A lot or a little?
The parents' guide to what's in this game.
What parents need to know
Parents need to know that Infamous 2 is a third-person action game with mature themes concerning morality, though its content remains tame enough to maintain a “Teen” rating. Blood, sexual innuendo, and profanity are present, but are of a quantity and quality fairly described as moderate. That said, players will contend with plenty of game scenarios in which they have the opportunity to hurt or kill civilians. The story doesn’t push players toward being good or evil, but instead leaves it up to each player to choose how he or she wants to act. Moral decisions impact the narrative and how non-player characters view the game’s hero. Players can customize missions that can be downloaded by other players, but there is no opportunity for online communication with strangers.
- Parents say
- Kids say
What's it about?
The follow-up to 2009’s popular PlayStation-exclusive superhero action game, INFAMOUS 2 puts players back in the shoes of the electric man, Cole MacGrath, a courier given energy-based super powers after a massive explosion. With his home, Empire City, destroyed by a creature known simply as “the beast,” Cole has made his way to the New Orleans-inspired town of New Marais, where he hopes to grow his abilities to be able to defeat the monster, which is tearing a path across the continental U.S. toward him. But first he must confront a town filled with “redneck” thugs who want him dead, as well as a civilian population that will either grow to adore him or fear and hate him based on his actions. As in the first game, players have the ability to do good or evil as they progress through the story, and their actions will affect both the narrative and the way people around Cole behave.
Is it any good?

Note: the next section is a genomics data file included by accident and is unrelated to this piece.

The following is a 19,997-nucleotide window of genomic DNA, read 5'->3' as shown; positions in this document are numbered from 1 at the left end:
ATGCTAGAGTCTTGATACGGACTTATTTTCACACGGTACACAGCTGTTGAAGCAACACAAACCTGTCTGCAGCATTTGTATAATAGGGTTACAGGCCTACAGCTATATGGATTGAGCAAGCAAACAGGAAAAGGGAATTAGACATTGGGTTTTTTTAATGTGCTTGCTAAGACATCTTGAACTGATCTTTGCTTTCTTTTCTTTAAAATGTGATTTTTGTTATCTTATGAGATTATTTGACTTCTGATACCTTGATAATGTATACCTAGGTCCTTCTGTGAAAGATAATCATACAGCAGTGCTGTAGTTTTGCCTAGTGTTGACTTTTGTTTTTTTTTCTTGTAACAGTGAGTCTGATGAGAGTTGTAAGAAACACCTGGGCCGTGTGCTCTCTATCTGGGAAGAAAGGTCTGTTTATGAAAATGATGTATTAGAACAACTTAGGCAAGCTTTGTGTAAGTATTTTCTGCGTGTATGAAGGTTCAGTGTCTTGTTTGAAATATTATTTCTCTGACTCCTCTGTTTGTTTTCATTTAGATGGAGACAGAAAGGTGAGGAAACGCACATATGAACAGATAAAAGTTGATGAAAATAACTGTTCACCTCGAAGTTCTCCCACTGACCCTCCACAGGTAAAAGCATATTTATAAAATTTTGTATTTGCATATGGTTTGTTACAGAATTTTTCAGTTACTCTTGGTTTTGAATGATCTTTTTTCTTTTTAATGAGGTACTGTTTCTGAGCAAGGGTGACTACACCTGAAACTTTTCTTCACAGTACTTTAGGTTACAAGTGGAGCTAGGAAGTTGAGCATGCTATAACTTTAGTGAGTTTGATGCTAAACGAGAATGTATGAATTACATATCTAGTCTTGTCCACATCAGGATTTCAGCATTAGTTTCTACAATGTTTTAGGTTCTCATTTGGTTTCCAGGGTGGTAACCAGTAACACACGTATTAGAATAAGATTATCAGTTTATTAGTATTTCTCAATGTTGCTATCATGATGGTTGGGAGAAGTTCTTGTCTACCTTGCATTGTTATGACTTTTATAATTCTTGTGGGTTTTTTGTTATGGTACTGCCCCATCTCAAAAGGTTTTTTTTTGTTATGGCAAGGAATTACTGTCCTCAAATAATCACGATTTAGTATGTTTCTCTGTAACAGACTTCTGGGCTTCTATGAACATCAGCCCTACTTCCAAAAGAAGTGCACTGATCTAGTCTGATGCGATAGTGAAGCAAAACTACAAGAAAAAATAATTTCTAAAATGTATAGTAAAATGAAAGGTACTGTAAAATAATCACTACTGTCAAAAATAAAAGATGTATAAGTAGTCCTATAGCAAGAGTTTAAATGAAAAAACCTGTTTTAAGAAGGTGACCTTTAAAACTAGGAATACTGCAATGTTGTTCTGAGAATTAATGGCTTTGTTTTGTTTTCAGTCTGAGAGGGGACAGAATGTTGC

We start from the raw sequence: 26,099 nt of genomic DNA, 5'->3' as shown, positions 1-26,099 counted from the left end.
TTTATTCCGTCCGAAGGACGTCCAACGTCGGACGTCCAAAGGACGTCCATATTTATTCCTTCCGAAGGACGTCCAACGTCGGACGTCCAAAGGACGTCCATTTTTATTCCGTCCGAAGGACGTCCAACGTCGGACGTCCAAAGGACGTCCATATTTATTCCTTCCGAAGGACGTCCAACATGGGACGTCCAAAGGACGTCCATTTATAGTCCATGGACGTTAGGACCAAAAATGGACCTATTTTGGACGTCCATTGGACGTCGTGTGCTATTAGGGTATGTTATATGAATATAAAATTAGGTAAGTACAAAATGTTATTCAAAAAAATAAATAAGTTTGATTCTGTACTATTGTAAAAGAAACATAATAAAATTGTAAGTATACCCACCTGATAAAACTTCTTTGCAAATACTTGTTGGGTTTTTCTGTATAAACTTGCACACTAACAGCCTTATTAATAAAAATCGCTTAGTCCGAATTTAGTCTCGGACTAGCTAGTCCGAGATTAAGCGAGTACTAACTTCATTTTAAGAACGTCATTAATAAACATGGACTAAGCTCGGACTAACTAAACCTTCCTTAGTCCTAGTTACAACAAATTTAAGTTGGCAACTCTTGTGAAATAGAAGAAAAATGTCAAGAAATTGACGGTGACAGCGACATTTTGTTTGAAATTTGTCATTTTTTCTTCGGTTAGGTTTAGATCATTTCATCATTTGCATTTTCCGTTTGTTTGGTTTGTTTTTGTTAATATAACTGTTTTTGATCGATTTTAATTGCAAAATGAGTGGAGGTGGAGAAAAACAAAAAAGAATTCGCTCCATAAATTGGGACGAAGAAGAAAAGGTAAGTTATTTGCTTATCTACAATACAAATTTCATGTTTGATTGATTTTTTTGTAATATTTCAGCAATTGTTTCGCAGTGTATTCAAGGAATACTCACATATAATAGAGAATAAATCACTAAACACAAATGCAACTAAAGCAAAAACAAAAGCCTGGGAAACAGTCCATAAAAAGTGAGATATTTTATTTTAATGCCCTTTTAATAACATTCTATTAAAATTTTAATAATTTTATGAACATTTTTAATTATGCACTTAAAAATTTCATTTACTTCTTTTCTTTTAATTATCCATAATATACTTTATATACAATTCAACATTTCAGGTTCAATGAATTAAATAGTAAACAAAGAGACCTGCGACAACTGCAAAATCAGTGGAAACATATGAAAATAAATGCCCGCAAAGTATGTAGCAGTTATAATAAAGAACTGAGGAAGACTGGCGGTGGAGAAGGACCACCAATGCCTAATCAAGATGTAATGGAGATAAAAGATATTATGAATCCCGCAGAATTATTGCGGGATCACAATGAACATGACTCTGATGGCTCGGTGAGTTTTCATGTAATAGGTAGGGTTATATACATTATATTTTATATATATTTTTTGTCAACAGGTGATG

It’s not as fresh or inventive as the original, but Infamous 2’s open-world super hero action should still prove compelling for older teens and adults. His superpowers, which include everything from acrobatic climbing and the ability to telekinetically move objects to wielding lightning bolts and healing civilians with the power of electricity, are as much fun to use as they’ve ever been. And there is no shortage of things to do in New Marais. Just run around for a few seconds and a new holdup, kidnapping, user-generated mission, or morality-based side quest will pop up.
But while the action is still here, the storytelling has slipped. It was interesting to see how Cole reacted to his newfound abilities in the original game, but now he seems one-dimensional and a little bit power hungry. He needs more internal conflict to keep us interested in him as a character -- something developer Sucker Punch will need to work on if they want to maintain our attention in future games.
Talk to your kids about ...
Families can talk about morality in video games. Unlike films, television, and books, games sometimes allow players to choose whether the protagonist is good or evil. Do you think a player’s choices in these situations reflect his or her personality? Can players learn anything valuable from fantasizing the role of a villain?
Families can also discuss violence in Teen-rated games. Where do you draw the line on violence in media consumed by your teens?
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